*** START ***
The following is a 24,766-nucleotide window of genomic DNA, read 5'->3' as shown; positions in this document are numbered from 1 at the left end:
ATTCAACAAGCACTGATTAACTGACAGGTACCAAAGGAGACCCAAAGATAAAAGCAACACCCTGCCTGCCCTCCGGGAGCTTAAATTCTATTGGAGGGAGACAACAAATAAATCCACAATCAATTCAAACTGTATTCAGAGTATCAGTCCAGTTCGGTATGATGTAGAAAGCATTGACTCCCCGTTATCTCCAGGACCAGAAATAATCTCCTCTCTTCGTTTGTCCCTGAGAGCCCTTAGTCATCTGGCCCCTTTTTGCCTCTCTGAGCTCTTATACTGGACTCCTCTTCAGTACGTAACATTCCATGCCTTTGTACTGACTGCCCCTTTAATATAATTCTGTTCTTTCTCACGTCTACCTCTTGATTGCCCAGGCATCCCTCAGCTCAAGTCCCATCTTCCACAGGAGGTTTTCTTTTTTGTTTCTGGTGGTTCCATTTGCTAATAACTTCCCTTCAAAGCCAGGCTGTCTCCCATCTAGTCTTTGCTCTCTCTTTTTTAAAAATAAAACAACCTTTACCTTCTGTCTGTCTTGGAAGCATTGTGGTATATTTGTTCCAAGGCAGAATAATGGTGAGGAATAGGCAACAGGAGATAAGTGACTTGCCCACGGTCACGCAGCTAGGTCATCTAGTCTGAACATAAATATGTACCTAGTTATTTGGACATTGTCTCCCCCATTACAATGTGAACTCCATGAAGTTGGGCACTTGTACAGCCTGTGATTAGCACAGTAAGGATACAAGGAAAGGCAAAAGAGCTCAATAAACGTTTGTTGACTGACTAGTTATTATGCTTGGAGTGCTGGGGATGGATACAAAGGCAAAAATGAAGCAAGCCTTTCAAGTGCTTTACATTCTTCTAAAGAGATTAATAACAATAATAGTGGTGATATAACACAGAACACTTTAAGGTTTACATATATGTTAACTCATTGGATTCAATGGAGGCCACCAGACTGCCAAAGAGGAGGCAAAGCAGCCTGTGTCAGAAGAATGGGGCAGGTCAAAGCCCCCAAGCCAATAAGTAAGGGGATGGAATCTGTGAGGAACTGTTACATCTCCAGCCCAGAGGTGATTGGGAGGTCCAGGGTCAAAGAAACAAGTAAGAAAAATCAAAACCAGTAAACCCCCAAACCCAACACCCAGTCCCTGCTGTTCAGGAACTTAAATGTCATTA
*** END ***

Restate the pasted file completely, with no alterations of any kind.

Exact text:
The following is a 24,766-nucleotide window of genomic DNA, read 5'->3' as shown; positions in this document are numbered from 1 at the left end:
ATTCAACAAGCACTGATTAACTGACAGGTACCAAAGGAGACCCAAAGATAAAAGCAACACCCTGCCTGCCCTCCGGGAGCTTAAATTCTATTGGAGGGAGACAACAAATAAATCCACAATCAATTCAAACTGTATTCAGAGTATCAGTCCAGTTCGGTATGATGTAGAAAGCATTGACTCCCCGTTATCTCCAGGACCAGAAATAATCTCCTCTCTTCGTTTGTCCCTGAGAGCCCTTAGTCATCTGGCCCCTTTTTGCCTCTCTGAGCTCTTATACTGGACTCCTCTTCAGTACGTAACATTCCATGCCTTTGTACTGACTGCCCCTTTAATATAATTCTGTTCTTTCTCACGTCTACCTCTTGATTGCCCAGGCATCCCTCAGCTCAAGTCCCATCTTCCACAGGAGGTTTTCTTTTTTGTTTCTGGTGGTTCCATTTGCTAATAACTTCCCTTCAAAGCCAGGCTGTCTCCCATCTAGTCTTTGCTCTCTCTTTTTTAAAAATAAAACAACCTTTACCTTCTGTCTGTCTTGGAAGCATTGTGGTATATTTGTTCCAAGGCAGAATAATGGTGAGGAATAGGCAACAGGAGATAAGTGACTTGCCCACGGTCACGCAGCTAGGTCATCTAGTCTGAACATAAATATGTACCTAGTTATTTGGACATTGTCTCCCCCATTACAATGTGAACTCCATGAAGTTGGGCACTTGTACAGCCTGTGATTAGCACAGTAAGGATACAAGGAAAGGCAAAAGAGCTCAATAAACGTTTGTTGACTGACTAGTTATTATGCTTGGAGTGCTGGGGATGGATACAAAGGCAAAAATGAAGCAAGCCTTTCAAGTGCTTTACATTCTTCTAAAGAGATTAATAACAATAATAGTGGTGATATAACACAGAACACTTTAAGGTTTACATATATGTTAACTCATTGGATTCAATGGAGGCCACCAGACTGCCAAAGAGGAGGCAAAGCAGCCTGTGTCAGAAGAATGGGGCAGGTCAAAGCCCCCAAGCCAATAAGTAAGGGGATGGAATCTGTGAGGAACTGTTACATCTCCAGCCCAGAGGTGATTGGGAGGTCCAGGGTCAAAGAAACAAGTAAGAAAAATCAAAACCAGTAAACCCCCAAACCCAACACCCAGTCCCTGCTGTTCAGGAACTTAAATGTCATTA